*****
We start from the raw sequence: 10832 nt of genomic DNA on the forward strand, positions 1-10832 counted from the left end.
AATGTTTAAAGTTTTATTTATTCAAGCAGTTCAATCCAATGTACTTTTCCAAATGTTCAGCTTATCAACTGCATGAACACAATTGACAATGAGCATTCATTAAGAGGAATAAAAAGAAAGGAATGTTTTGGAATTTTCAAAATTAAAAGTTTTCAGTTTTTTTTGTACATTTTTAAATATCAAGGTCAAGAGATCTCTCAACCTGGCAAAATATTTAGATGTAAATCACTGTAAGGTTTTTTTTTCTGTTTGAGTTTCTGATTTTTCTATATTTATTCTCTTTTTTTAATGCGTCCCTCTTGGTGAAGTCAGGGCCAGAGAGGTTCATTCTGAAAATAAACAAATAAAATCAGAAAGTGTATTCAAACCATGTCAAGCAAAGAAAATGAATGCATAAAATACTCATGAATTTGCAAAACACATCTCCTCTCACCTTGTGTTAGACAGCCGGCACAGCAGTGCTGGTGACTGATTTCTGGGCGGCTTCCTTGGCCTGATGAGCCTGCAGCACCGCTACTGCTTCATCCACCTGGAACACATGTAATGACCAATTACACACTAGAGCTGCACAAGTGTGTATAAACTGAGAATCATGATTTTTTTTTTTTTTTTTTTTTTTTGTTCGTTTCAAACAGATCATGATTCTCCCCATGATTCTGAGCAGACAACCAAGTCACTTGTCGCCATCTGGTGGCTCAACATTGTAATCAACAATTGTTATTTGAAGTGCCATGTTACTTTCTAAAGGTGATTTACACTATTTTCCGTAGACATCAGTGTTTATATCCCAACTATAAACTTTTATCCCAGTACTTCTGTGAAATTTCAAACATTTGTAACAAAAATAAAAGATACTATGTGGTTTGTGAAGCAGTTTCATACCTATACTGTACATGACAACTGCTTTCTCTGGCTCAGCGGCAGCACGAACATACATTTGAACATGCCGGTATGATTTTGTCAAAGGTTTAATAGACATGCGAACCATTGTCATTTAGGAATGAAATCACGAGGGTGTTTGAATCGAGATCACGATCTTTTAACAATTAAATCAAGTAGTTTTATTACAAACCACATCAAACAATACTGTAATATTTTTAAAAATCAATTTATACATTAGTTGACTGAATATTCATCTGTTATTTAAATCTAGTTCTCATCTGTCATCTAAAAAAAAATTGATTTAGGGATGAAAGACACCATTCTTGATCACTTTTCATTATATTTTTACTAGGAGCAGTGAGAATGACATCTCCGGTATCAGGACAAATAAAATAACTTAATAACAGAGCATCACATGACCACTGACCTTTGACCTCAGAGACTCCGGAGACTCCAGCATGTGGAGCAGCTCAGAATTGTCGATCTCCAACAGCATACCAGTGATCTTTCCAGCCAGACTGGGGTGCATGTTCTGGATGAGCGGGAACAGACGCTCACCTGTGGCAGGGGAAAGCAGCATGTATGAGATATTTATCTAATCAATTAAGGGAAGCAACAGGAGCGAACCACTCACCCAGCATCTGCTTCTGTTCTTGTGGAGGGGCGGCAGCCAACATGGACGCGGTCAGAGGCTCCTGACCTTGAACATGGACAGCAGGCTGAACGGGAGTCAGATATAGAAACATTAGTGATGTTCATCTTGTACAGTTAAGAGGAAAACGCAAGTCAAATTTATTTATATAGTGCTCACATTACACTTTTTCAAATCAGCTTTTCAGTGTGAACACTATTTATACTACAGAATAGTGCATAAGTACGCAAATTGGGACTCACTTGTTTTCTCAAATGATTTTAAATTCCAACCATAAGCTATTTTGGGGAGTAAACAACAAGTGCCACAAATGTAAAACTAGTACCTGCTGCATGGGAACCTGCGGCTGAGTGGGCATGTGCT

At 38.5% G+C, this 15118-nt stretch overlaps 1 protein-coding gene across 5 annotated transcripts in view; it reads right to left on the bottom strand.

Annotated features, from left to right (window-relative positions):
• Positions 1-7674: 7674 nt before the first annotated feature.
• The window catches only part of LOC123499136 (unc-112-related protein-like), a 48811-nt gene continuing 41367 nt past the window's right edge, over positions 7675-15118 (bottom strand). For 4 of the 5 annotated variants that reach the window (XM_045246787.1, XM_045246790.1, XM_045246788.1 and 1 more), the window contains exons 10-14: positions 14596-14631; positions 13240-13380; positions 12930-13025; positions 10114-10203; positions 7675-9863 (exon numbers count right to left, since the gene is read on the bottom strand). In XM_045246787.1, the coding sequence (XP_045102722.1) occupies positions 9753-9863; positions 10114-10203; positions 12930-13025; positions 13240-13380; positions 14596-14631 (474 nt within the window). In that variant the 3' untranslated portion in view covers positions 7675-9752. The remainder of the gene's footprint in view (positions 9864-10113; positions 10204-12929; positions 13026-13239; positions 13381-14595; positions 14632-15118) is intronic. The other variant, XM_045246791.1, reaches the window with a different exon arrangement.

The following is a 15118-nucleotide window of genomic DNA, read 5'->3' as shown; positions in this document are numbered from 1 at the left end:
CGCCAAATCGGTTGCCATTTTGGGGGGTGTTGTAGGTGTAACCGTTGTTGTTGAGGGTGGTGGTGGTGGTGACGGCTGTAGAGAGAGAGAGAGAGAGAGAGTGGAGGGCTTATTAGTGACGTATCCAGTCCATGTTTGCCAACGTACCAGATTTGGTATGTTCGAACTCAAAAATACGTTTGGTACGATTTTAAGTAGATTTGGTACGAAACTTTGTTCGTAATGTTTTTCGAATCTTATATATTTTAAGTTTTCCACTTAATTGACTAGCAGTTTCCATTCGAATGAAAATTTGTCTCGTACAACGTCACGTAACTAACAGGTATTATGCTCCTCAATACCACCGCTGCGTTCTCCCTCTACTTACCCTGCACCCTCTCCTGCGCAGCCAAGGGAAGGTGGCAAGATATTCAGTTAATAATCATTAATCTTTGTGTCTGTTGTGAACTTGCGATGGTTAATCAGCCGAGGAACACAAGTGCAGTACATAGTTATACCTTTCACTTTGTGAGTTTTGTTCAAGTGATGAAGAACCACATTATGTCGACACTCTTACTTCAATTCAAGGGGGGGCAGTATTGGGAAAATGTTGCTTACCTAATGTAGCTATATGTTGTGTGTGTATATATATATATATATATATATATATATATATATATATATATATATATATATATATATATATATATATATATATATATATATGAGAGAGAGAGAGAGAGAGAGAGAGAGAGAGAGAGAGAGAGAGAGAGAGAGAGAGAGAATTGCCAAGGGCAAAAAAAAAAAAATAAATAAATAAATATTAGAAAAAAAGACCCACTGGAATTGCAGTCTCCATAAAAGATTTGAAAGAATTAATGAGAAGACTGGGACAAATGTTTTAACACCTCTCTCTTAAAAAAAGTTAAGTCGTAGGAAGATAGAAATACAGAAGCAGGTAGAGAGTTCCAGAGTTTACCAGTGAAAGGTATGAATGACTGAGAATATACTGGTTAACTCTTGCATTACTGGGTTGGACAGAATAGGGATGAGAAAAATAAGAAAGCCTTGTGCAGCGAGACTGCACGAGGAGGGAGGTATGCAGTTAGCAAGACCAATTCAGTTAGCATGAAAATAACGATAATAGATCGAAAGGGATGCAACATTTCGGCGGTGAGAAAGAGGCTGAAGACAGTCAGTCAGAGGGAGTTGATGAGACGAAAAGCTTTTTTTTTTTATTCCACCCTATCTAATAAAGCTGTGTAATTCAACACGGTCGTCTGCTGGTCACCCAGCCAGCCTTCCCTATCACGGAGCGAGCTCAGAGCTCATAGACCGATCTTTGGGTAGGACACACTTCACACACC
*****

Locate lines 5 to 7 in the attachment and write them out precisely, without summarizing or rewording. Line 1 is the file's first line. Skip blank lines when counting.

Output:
• Positions 1-7674: 7674 nt before the first annotated feature.
• The window catches only part of LOC123499136 (unc-112-related protein-like), a 48811-nt gene continuing 41367 nt past the window's right edge, over positions 7675-15118 (bottom strand). For 4 of the 5 annotated variants that reach the window (XM_045246787.1, XM_045246790.1, XM_045246788.1 and 1 more), the window contains exons 10-14: positions 14596-14631; positions 13240-13380; positions 12930-13025; positions 10114-10203; positions 7675-9863 (exon numbers count right to left, since the gene is read on the bottom strand). In XM_045246787.1, the coding sequence (XP_045102722.1) occupies positions 9753-9863; positions 10114-10203; positions 12930-13025; positions 13240-13380; positions 14596-14631 (474 nt within the window). In that variant the 3' untranslated portion in view covers positions 7675-9752. The remainder of the gene's footprint in view (positions 9864-10113; positions 10204-12929; positions 13026-13239; positions 13381-14595; positions 14632-15118) is intronic. The other variant, XM_045246791.1, reaches the window with a different exon arrangement.

The following is a 15118-nucleotide window of genomic DNA, read 5'->3' as shown; positions in this document are numbered from 1 at the left end: